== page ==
View of “Cindy Sherman,” 2012. Photo: Thomas Griesel.

View of “Cindy Sherman,” 2012. Photo: Thomas Griesel.

Cindy Sherman

View of “Cindy Sherman,” 2012. Photo: Thomas Griesel.

IN THE ANGLO-AMERICAN museum world, this past winter might well have been called the season of the portrait. That theme announced itself in London, at the National Gallery’s incomparable Leonardo exhibition, in which the gathering of portrait subjects scattered from Paris to Krakow upstaged even the epochal pairing of the Louvre’s Virgin of the Rocks with its London replica. A month later in New York, the Metropolitan Museum of Art opened “The Renaissance Portrait from Donatello to Bellini,” an assembly of fifteenth-century images that brought to an extraordinary semblance of life its cast of northern Italian courtiers and prodigies of financial manipulation from the dawn of our modern banking system. Then, in winter’s waning weeks, the Museum of Modern Art in New York mounted a contemporary rival to the masters in its opulent retrospective for Cindy Sherman.

To align Sherman’s work with antecedents in the realms of gaudy dynasties and gilded frames would seem counter to the received wisdom that the artist has, since the mid-1970s, sought to “examine the construction of identity, the nature of representation, and the artifice of photography,” as an introductory wall label informs the visitor. There is little to dispute in this well-meant instruction; after some three decades in circulation, however, the formula lacks a certain excitement. Not so the exhibition, which makes the sweep of the artist’s career boldly compelling by treating Sherman’s work more as a body of resplendent objects than as a catalogue of images. A portrait, before its denatured insertion into the modern museum, first serves as heirloom or trophy. MoMA’s retrospective pays homage to this double nature of the genre, changing the argument away from what can be said about facsimiles on the printed page and toward what can be absorbed in ambulatory passage through a looming, uncanny ancestral gallery—family resemblances being a given where Sherman is concerned.

Striking choices of wall color punctuate the visitor’s processional movement through the labyrinthine enfilade of MoMA’s sixth-floor exhibition space in a way that surpasses in cognitive effect the alternating pale and somber rooms of the Met’s “Renaissance Portrait.” Each vibrant but complex color choice in the Sherman installation plays an active part in distinguishing and enriching the category of work placed against it. The same can be said for the use of frames, which carry a defining importance that can only be seen in the physical exhibition: The catalogue images, no matter how fine the resolution, necessarily leave out the crucial data of physical presentation, thus inevitably encouraging the familiar mediacentric bias elevating the reproducible image over the finite physical object.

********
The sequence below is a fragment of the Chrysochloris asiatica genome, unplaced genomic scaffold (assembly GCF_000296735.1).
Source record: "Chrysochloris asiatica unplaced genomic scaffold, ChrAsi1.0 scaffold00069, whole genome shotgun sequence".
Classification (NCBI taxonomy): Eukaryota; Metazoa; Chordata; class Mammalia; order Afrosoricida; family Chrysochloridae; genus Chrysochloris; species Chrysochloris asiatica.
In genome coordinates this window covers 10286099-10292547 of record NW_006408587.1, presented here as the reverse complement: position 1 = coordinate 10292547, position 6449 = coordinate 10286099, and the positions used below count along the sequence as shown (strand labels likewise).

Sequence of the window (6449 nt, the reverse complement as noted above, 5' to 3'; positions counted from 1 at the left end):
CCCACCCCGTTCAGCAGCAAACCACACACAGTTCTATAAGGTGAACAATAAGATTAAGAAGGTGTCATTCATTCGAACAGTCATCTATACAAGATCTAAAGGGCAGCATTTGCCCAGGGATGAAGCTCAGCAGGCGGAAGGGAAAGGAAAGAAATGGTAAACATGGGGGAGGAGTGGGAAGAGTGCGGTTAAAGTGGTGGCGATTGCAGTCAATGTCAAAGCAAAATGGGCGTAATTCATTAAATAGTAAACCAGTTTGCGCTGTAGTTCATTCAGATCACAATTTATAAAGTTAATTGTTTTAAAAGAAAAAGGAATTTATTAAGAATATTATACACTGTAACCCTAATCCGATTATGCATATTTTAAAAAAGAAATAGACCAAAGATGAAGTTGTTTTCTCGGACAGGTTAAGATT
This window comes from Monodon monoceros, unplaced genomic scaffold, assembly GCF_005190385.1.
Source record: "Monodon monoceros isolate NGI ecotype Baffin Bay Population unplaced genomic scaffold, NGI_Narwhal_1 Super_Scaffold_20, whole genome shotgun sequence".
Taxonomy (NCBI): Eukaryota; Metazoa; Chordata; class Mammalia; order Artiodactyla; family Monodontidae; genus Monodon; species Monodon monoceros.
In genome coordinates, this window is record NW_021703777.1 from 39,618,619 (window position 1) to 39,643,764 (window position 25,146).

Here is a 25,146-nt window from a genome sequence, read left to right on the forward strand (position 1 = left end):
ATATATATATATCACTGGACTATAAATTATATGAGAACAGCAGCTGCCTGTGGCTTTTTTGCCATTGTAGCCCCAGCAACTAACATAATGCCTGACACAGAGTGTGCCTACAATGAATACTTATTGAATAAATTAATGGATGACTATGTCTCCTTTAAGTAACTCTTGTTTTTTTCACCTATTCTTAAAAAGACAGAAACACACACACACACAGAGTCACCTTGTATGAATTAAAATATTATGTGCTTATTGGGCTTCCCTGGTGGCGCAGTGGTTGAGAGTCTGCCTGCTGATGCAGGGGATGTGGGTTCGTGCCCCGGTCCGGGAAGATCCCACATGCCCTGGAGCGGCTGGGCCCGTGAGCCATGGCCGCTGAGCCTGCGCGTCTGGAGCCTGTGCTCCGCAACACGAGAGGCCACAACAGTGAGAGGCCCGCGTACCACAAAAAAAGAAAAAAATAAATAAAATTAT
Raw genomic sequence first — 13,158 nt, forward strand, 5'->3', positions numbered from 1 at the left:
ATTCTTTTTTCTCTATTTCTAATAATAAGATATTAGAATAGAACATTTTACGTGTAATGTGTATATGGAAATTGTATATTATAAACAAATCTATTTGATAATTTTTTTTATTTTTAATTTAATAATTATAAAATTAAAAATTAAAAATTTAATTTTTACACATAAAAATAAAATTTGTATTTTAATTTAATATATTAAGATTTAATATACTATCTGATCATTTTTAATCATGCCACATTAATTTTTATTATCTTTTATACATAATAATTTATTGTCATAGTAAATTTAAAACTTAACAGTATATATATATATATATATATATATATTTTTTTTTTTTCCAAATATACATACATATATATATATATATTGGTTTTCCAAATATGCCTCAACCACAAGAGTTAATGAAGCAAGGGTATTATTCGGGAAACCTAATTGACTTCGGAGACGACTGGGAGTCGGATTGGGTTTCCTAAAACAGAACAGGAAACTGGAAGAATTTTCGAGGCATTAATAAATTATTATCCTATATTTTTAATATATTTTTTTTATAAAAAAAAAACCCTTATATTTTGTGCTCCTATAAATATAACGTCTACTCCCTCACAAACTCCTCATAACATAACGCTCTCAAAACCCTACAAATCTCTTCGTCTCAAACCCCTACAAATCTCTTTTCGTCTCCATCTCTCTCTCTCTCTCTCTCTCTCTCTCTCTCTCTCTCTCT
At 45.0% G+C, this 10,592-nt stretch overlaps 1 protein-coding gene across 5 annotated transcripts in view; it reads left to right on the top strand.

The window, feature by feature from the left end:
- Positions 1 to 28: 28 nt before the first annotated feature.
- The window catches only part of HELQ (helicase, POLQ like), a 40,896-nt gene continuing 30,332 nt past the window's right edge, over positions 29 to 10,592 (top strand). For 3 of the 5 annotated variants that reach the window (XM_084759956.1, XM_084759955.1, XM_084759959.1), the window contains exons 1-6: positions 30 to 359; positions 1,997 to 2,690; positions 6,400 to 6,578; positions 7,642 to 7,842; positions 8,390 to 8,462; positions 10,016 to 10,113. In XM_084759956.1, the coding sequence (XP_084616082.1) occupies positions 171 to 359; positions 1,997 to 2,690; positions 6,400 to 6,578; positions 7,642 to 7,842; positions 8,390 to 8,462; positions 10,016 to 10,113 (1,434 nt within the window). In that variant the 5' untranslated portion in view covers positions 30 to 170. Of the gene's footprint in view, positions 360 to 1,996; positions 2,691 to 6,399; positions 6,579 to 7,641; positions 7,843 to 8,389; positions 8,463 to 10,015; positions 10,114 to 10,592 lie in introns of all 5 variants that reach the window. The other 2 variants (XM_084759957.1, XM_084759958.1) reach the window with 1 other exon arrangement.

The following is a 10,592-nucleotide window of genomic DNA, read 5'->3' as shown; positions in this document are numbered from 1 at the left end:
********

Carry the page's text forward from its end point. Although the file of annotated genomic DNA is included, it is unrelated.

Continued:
The museum’s complete set of eighty-three “Untitled Film Stills,” 1977–80, with its youthful, shape-shifting protagonist, plays out against a subtle but telling transition to muted pale blue from the standard white of the introductory room, which offers a smattering of pieces from different periods. The concluding space, monumentally scaled, and saturated with a rich blue-green, holds the larger number of the recent, imposing portraits of aging society women in their costly array. This same stately hang reaches back over implied centuries to the central room, painted a deep red—the heart of the exhibition—in which Sherman’s tributes to the old masters, her “history portraits,” climb the walls in an approximation of the densely packed, palatial displays of the pre-museum age.

Between the film stills and the historical pastiches lies a dramatic interior room devoted to the so-called “Centerfolds,” 1981, the horizontally oriented color prints Sherman produced for this publication in 1981. Lined up against a dark blue tending to gray, each photograph in a crisp black frame, the series leaves behind the dated “controversy” over its subjects’ imagined abject victimhood. While some of the images present parodies of the fearfully submissive poses that once titillated consumers of B movies and pulp paperbacks, the pictures taken as a whole manifest a modern anatomy of melancholy. The dress may be contemporary to its time, but the rubric is one of an archaic allegory. With such a prototype in mind (witting or unwitting), it should not have been surprising that Sherman would stage her own competition with the old masters by the end of that decade—a series that the exhibition marks off with both a deep crimson sonority and a calculated assortment of framing stock, each art-historical pastiche contained by a variant of traditional molding, some enhanced with gold or silver pigment. But none displays, as might be expected, any further ornament. That distinctive feature is reserved for the large-scale portrayals of ostentatious society matrons in our own time.

This precise grammar of the frame, doubtless the artist’s undertaking but underscored by the museum’s choices, can be used to differentiate works that might otherwise be easily lumped together. In the smaller alcove adjacent to the grand green room, two similarly sized works—Untitled #475, 2008, and Untitled #463, 2007–2008—hang together, both featuring multiple personages. In the first, Sherman splits herself into two women, one seated and one standing, who together face the camera in stilted poses and stiff hairdos, an empty banquet-size hall with Persian rug stretching behind them. In the other, Sherman appears as no fewer than four figures, all with long dark hair belying the signs of age in their faces and hands, red plastic beer cups in hand—though three of them seem suspiciously identical. The implication in both works is that we are looking at sisters, and both of these fictional ensemble portraits were completed in the same year. But unlike the picture of the presumed twins (#475), Sherman’s sororal coven of keg partiers is contained in a plain white, crisply modernist frame. The same is true of the single figure in Untitled #458, 2007–2008, hands on hips, whose heavily masklike makeup and expensive frock and jacket might otherwise seem aligned with cognate works framed in ornamented mahogany.